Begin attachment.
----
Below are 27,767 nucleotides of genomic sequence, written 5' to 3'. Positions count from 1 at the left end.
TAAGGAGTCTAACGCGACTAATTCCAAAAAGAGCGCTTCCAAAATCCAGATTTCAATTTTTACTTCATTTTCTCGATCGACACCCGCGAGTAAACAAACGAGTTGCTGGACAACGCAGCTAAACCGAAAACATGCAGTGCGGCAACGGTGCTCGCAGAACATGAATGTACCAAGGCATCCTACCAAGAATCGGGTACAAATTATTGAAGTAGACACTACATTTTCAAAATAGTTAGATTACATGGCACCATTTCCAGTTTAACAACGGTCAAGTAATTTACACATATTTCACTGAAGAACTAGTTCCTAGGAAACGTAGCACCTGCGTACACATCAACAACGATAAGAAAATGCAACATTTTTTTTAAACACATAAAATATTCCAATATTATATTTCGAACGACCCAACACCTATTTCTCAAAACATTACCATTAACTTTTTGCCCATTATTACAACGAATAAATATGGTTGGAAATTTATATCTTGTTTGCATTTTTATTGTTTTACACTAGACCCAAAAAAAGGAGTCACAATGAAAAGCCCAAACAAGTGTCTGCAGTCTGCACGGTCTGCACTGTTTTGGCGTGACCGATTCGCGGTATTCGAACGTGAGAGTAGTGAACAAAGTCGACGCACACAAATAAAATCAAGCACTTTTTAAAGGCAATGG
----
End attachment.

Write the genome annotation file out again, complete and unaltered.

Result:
Below are 27,767 nucleotides of genomic sequence, written 5' to 3'. Positions count from 1 at the left end.
TAAGGAGTCTAACGCGACTAATTCCAAAAAGAGCGCTTCCAAAATCCAGATTTCAATTTTTACTTCATTTTCTCGATCGACACCCGCGAGTAAACAAACGAGTTGCTGGACAACGCAGCTAAACCGAAAACATGCAGTGCGGCAACGGTGCTCGCAGAACATGAATGTACCAAGGCATCCTACCAAGAATCGGGTACAAATTATTGAAGTAGACACTACATTTTCAAAATAGTTAGATTACATGGCACCATTTCCAGTTTAACAACGGTCAAGTAATTTACACATATTTCACTGAAGAACTAGTTCCTAGGAAACGTAGCACCTGCGTACACATCAACAACGATAAGAAAATGCAACATTTTTTTTAAACACATAAAATATTCCAATATTATATTTCGAACGACCCAACACCTATTTCTCAAAACATTACCATTAACTTTTTGCCCATTATTACAACGAATAAATATGGTTGGAAATTTATATCTTGTTTGCATTTTTATTGTTTTACACTAGACCCAAAAAAAGGAGTCACAATGAAAAGCCCAAACAAGTGTCTGCAGTCTGCACGGTCTGCACTGTTTTGGCGTGACCGATTCGCGGTATTCGAACGTGAGAGTAGTGAACAAAGTCGACGCACACAAATAAAATCAAGCACTTTTTAAAGGCAATGG